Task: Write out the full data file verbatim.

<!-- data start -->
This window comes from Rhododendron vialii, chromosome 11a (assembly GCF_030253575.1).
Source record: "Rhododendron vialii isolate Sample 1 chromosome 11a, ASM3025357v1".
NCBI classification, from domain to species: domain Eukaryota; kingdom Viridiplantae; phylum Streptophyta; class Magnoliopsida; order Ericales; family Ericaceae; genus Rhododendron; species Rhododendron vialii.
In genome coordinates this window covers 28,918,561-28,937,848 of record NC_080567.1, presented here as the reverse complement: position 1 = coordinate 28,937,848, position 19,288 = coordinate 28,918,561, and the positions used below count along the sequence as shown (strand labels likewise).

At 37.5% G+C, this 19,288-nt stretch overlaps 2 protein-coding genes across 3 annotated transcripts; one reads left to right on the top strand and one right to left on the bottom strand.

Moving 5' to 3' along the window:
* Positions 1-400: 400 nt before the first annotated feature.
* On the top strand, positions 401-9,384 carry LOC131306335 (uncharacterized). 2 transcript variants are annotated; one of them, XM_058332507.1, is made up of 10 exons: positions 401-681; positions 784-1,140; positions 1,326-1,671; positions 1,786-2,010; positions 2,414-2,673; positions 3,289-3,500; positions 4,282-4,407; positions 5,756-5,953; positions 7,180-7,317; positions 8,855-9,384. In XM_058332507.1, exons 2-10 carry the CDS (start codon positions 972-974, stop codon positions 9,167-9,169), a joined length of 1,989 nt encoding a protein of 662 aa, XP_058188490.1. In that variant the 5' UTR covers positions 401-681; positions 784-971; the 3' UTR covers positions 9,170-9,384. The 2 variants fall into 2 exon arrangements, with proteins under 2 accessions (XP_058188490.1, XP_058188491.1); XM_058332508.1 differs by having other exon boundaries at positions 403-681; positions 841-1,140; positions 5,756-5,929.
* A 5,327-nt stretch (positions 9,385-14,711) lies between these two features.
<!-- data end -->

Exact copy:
This window comes from Rhododendron vialii, chromosome 11a (assembly GCF_030253575.1).
Source record: "Rhododendron vialii isolate Sample 1 chromosome 11a, ASM3025357v1".
NCBI classification, from domain to species: domain Eukaryota; kingdom Viridiplantae; phylum Streptophyta; class Magnoliopsida; order Ericales; family Ericaceae; genus Rhododendron; species Rhododendron vialii.
In genome coordinates this window covers 28,918,561-28,937,848 of record NC_080567.1, presented here as the reverse complement: position 1 = coordinate 28,937,848, position 19,288 = coordinate 28,918,561, and the positions used below count along the sequence as shown (strand labels likewise).

At 37.5% G+C, this 19,288-nt stretch overlaps 2 protein-coding genes across 3 annotated transcripts; one reads left to right on the top strand and one right to left on the bottom strand.

Moving 5' to 3' along the window:
* Positions 1-400: 400 nt before the first annotated feature.
* On the top strand, positions 401-9,384 carry LOC131306335 (uncharacterized). 2 transcript variants are annotated; one of them, XM_058332507.1, is made up of 10 exons: positions 401-681; positions 784-1,140; positions 1,326-1,671; positions 1,786-2,010; positions 2,414-2,673; positions 3,289-3,500; positions 4,282-4,407; positions 5,756-5,953; positions 7,180-7,317; positions 8,855-9,384. In XM_058332507.1, exons 2-10 carry the CDS (start codon positions 972-974, stop codon positions 9,167-9,169), a joined length of 1,989 nt encoding a protein of 662 aa, XP_058188490.1. In that variant the 5' UTR covers positions 401-681; positions 784-971; the 3' UTR covers positions 9,170-9,384. The 2 variants fall into 2 exon arrangements, with proteins under 2 accessions (XP_058188490.1, XP_058188491.1); XM_058332508.1 differs by having other exon boundaries at positions 403-681; positions 841-1,140; positions 5,756-5,929.
* A 5,327-nt stretch (positions 9,385-14,711) lies between these two features.